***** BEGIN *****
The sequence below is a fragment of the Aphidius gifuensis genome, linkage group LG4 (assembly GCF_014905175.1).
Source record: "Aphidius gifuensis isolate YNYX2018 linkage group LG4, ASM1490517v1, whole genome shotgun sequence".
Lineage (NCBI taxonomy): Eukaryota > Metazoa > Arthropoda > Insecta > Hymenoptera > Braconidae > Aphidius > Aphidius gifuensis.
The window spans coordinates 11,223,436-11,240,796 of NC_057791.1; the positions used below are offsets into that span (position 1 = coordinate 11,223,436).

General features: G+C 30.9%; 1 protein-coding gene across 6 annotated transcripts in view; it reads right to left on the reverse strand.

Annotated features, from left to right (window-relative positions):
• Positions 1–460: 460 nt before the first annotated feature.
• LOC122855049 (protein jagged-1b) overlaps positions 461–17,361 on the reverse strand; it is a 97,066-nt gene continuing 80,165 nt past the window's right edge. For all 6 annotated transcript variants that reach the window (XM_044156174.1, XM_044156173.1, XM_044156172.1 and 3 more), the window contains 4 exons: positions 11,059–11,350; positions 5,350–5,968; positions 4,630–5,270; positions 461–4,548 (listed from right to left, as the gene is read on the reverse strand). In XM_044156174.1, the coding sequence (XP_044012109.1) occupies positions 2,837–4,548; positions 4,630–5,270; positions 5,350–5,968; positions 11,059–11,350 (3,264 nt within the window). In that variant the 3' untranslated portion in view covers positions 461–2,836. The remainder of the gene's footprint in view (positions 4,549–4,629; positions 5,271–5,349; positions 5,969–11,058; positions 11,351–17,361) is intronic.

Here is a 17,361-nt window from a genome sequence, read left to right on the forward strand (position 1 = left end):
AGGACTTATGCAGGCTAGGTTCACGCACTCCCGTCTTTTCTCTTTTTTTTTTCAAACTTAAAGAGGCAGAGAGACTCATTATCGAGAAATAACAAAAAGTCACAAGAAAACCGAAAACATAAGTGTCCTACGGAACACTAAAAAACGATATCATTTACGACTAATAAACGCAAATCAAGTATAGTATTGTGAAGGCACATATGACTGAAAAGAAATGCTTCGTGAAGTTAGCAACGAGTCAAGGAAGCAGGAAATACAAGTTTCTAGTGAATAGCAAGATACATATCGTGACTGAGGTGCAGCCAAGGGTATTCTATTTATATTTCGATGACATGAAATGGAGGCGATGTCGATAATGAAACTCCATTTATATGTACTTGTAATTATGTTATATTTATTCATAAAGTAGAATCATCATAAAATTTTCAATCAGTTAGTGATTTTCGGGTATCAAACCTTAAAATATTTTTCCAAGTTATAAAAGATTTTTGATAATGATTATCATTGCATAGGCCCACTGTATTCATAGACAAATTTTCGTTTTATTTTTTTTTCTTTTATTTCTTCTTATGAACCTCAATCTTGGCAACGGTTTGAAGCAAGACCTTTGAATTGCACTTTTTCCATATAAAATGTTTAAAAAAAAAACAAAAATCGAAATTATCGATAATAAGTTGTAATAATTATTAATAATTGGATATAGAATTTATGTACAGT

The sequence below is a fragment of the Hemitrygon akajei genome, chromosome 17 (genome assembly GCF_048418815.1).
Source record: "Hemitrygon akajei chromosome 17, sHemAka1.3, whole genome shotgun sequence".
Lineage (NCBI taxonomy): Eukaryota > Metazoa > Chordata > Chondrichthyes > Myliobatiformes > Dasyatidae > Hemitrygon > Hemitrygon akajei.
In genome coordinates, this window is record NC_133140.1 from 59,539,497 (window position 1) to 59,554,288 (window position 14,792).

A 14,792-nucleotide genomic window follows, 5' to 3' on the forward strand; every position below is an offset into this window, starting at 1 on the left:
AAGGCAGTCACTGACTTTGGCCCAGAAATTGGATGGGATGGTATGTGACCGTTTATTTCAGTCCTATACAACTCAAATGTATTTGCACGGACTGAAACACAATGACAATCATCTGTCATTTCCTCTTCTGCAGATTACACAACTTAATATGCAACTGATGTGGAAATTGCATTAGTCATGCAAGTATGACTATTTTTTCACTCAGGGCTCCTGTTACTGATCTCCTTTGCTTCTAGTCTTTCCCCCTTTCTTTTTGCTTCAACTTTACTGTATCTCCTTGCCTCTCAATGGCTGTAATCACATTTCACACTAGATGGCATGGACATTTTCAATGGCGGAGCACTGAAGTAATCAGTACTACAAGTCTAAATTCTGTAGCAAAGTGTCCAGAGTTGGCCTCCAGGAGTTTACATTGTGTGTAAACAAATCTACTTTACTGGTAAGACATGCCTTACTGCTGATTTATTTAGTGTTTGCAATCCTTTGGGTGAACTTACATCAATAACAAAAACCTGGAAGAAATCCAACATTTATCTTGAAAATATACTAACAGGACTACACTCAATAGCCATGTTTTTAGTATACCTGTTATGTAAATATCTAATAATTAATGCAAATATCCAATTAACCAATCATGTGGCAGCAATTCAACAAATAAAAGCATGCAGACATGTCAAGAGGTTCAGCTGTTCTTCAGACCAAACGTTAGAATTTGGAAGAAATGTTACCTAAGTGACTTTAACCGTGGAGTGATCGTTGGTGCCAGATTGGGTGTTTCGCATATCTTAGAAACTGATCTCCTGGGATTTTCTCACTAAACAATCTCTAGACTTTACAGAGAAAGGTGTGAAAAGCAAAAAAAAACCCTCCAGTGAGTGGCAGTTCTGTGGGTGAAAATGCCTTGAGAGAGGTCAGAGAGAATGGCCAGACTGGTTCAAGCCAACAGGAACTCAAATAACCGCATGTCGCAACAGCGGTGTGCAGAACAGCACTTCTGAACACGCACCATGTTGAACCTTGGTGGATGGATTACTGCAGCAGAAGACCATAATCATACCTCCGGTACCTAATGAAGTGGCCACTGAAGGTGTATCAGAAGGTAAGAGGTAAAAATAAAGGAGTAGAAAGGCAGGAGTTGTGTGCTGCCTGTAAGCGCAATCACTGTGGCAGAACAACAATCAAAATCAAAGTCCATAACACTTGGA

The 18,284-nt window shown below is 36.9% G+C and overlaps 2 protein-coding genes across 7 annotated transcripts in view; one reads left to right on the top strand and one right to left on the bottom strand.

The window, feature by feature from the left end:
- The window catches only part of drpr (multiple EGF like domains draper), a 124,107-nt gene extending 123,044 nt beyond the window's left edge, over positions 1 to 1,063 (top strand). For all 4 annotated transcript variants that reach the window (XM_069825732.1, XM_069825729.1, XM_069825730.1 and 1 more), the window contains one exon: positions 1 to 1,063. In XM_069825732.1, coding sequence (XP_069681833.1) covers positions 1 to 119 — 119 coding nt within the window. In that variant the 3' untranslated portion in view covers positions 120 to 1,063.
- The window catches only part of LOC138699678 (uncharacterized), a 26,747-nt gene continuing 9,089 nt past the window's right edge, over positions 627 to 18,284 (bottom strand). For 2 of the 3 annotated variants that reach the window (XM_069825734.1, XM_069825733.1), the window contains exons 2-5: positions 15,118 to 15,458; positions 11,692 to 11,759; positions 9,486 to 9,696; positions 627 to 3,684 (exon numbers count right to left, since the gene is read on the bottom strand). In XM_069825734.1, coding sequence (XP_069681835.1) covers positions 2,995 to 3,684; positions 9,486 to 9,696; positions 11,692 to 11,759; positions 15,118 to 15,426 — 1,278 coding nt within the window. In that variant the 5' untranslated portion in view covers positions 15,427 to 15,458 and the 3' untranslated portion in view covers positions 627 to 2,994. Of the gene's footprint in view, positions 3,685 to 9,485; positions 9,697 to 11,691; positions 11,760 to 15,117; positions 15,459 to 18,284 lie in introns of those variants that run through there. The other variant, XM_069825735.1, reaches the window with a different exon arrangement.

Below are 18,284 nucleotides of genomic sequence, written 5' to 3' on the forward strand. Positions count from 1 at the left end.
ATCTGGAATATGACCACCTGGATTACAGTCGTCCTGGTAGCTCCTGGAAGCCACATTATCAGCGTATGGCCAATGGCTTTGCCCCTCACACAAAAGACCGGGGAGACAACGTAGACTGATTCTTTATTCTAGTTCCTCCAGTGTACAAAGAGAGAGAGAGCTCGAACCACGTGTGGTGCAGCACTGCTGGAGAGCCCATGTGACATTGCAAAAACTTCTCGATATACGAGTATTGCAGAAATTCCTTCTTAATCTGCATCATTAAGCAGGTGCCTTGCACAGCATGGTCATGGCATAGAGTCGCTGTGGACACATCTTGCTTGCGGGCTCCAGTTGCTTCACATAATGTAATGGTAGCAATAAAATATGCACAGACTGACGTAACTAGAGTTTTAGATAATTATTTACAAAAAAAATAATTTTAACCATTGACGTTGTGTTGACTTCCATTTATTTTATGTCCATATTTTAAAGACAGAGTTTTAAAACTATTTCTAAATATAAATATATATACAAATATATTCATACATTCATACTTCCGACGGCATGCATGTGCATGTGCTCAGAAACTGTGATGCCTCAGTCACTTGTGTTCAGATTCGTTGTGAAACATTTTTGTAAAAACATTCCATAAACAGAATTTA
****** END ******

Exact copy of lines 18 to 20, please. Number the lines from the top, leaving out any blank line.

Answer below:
The window, feature by feature from the left end:
- The window catches only part of drpr (multiple EGF like domains draper), a 124,107-nt gene extending 123,044 nt beyond the window's left edge, over positions 1 to 1,063 (top strand). For all 4 annotated transcript variants that reach the window (XM_069825732.1, XM_069825729.1, XM_069825730.1 and 1 more), the window contains one exon: positions 1 to 1,063. In XM_069825732.1, coding sequence (XP_069681833.1) covers positions 1 to 119 — 119 coding nt within the window. In that variant the 3' untranslated portion in view covers positions 120 to 1,063.
- The window catches only part of LOC138699678 (uncharacterized), a 26,747-nt gene continuing 9,089 nt past the window's right edge, over positions 627 to 18,284 (bottom strand). For 2 of the 3 annotated variants that reach the window (XM_069825734.1, XM_069825733.1), the window contains exons 2-5: positions 15,118 to 15,458; positions 11,692 to 11,759; positions 9,486 to 9,696; positions 627 to 3,684 (exon numbers count right to left, since the gene is read on the bottom strand). In XM_069825734.1, coding sequence (XP_069681835.1) covers positions 2,995 to 3,684; positions 9,486 to 9,696; positions 11,692 to 11,759; positions 15,118 to 15,426 — 1,278 coding nt within the window. In that variant the 5' untranslated portion in view covers positions 15,427 to 15,458 and the 3' untranslated portion in view covers positions 627 to 2,994. Of the gene's footprint in view, positions 3,685 to 9,485; positions 9,697 to 11,691; positions 11,760 to 15,117; positions 15,459 to 18,284 lie in introns of those variants that run through there. The other variant, XM_069825735.1, reaches the window with a different exon arrangement.